WHO calls for moratorium on COVID-19 booster shots through September
WHO chief says call is to enable that at least 10% of the population of every country is vaccinated
World Health Organization head Tedros Adhanom Ghebreyesus said on Wednesday WHO is calling for a moratorium on COVID-19 vaccine boosters until at least the end of September, citing inequities in the global inoculation campaign.
Tedros said the move aimed to enable at least 10 per cent of the population of every country to have the chance at getting a vaccine.
"We need instead to focus on those people who are most vulnerable, most at risk of severe disease and death, to get their first and second doses," Katherine O'Brien, director, immunization vaccines and biologicals at WHO, told reporters during a teleconference from Geneva.
Germany said in a statement on Monday it would offer a booster shot against COVID-19 to vulnerable individuals such as pensioners and people with weak immune systems beginning in September, using mRNA vaccines from Pfizer-BioNTech and Moderna. Britain and France are among the other European countries who've discussed plans for offering an additional shot to citizens in the coming weeks.
WATCH | Israel moving ahead with booster shots for those over 60:
Israel last month said it would offer a third shot of the Pfizer/BioNTech COVID-19 vaccine to people aged over 60, becoming the first in the world to mobilize for booster shots in the face of the highly contagious delta variant.
"I understand the concern of all governments to protect their people from the delta variant. But we cannot accept countries that have already used most of the global supply of vaccines using even more of it," said Tedros.
Pfizer looking to seek approval in U.S.
Pfizer, citing data from Israel on infections among the vaccinated, has said it believes people need the additional dose to keep protection against the coronavirus robust, as immunity may wane from original shots after several months.
The company has said it plans to apply for U.S. emergency authorization for booster shots imminently, but some senior health officials in the U.S. and WHO have characterized that plan as premature.
"We don't have a full set of evidence around whether this is needed or not," said O'Brien.
Health Canada has said it is monitoring the developments globally.
"There's not enough data to suggest that in Canada we would go into boosting as of yet," Dr. Theresa Tam, the chief public health officer in Ottawa, said last week. "But it is something that we're watching very carefully."
'Catching up the rest of the world' necessary: WHO
WHO has expressed its consternation about booster shots being administered in rich countries for a number of weeks but Wednesday's plea for a moratorium were its strongest public comments yet on the subject.
Bruce Aylward, senior adviser to Tedros, said that "catching up the rest of the world" was vital. Aylward cited statistics indicating that five per cent of those living in Africa have received one shot of a vaccine, with only about two per cent fully vaccinated.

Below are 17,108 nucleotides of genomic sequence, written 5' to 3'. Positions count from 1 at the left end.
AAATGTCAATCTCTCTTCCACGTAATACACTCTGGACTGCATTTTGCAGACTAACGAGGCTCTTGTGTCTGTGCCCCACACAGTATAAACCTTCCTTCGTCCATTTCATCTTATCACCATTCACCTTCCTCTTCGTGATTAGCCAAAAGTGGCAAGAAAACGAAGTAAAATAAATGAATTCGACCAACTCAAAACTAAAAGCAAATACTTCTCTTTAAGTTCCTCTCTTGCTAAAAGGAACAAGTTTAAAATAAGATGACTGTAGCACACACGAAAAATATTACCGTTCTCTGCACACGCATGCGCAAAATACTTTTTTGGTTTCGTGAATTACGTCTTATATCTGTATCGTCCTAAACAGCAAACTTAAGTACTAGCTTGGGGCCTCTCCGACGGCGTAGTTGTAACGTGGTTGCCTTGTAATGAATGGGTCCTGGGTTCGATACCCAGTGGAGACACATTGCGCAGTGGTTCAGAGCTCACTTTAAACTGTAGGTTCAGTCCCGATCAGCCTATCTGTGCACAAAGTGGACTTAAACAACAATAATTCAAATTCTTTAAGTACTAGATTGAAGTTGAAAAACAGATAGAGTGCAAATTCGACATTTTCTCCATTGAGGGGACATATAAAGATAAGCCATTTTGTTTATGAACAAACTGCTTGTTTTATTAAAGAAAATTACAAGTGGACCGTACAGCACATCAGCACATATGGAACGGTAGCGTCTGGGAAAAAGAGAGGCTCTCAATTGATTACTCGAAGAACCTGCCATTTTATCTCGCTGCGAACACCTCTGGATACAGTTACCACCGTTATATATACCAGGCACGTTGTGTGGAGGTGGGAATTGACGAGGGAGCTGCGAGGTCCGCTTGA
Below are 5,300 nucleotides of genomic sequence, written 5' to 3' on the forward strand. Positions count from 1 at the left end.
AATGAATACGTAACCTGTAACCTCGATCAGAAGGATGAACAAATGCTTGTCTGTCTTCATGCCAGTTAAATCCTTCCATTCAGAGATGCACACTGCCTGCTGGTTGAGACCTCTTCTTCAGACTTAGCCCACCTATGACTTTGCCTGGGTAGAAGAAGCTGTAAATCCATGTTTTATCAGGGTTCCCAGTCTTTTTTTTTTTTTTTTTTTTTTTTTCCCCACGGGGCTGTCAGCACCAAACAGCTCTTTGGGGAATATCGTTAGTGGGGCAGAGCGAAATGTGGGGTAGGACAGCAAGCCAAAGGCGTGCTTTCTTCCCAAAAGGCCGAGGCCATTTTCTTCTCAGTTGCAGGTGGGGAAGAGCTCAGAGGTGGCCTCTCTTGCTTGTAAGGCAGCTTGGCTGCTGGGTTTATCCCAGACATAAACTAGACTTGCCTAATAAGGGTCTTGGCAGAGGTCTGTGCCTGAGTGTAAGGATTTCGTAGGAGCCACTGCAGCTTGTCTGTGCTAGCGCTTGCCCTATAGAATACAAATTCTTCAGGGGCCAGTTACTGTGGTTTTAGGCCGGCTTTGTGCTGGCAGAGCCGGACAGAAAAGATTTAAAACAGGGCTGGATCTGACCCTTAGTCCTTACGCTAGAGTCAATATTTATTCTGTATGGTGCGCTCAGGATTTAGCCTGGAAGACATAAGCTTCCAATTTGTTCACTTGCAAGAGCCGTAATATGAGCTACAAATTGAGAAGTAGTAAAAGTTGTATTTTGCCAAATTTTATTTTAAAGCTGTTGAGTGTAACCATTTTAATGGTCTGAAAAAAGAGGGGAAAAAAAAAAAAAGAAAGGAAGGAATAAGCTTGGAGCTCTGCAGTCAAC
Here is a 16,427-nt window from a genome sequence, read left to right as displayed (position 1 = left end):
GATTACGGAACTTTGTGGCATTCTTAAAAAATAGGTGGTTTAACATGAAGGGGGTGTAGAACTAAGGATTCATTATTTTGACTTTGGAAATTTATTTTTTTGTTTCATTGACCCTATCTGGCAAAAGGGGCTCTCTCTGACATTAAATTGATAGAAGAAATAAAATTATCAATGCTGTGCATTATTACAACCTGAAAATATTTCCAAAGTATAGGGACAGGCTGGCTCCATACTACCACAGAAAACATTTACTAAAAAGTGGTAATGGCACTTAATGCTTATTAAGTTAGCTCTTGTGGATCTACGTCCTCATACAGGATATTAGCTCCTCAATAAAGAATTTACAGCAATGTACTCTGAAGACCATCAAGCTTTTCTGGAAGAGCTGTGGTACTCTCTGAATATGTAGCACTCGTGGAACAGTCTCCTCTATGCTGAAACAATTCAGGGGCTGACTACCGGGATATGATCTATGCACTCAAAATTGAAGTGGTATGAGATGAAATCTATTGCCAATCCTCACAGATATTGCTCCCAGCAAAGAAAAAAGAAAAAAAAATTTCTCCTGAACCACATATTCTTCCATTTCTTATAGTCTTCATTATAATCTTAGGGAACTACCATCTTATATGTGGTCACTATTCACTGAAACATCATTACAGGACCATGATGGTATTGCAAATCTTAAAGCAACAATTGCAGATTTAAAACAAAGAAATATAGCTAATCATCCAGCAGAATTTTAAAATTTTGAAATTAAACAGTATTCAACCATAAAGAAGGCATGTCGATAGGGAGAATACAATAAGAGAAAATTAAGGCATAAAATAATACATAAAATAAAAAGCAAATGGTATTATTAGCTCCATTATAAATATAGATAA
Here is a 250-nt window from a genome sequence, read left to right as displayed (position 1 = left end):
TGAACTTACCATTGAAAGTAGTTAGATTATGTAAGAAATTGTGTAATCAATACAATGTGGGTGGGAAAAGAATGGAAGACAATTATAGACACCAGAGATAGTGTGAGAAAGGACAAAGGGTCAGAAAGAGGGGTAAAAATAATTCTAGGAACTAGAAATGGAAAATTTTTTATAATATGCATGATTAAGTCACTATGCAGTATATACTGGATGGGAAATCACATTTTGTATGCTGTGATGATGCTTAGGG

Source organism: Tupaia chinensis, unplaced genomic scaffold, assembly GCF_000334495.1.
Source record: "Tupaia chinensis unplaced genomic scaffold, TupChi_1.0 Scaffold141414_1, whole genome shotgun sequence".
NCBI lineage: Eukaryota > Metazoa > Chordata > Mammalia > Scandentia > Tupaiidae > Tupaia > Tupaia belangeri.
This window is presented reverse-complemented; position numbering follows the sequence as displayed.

Some countries have only just started receiving vaccines through either COVAX, the UN-backed project to supply vaccine to lower- and middle-income countries, or directly from the United States. Other countries are having trouble getting shots into arms because of infrastructure gaps.
"We cannot get out of it unless the whole world gets out of it together," said Aylward.
Aylward acknowledged in response to a reporter that a moratorium through September is not a long time frame, but that it would serve to establish momentum in redressing global vaccine inequities.
High-income countries administered around 50 doses for every 100 people in May, and that number had since doubled, according to WHO. Low-income countries have only been able to administer 1.5 doses for every 100 people.
'False choice': White House press secretary
The White House said on Wednesday it is prepared to provide COVID-19 booster shots when they are needed, suggesting it might not heed WHO's call.
White House press secretary Jen Psaki said Washington can provide booster shots, if they are approved for use in the U.S., as well as donate excess supplies to other countries.
"We feel that it's a false choice and we can do both," she said.
Several experts who spoke to Reuters last month said a booster shot would be warranted if there is a substantial increase in hospitalizations or deaths among vaccinated people.
"That's the line for boosters," said Dr. Paul Offit, director of the Vaccine Education Center at Children's Hospital of Philadelphia and an adviser on vaccines to the U.S. Food and Drug Administration.
WHO officials reiterated Wednesday that vaccines are offering strong protection against the spread of the coronavirus, including the delta variant.
While about 64,000 people died around the world last week, according to officially reported numbers, it represented a decline from the previous week.
With files from CBC News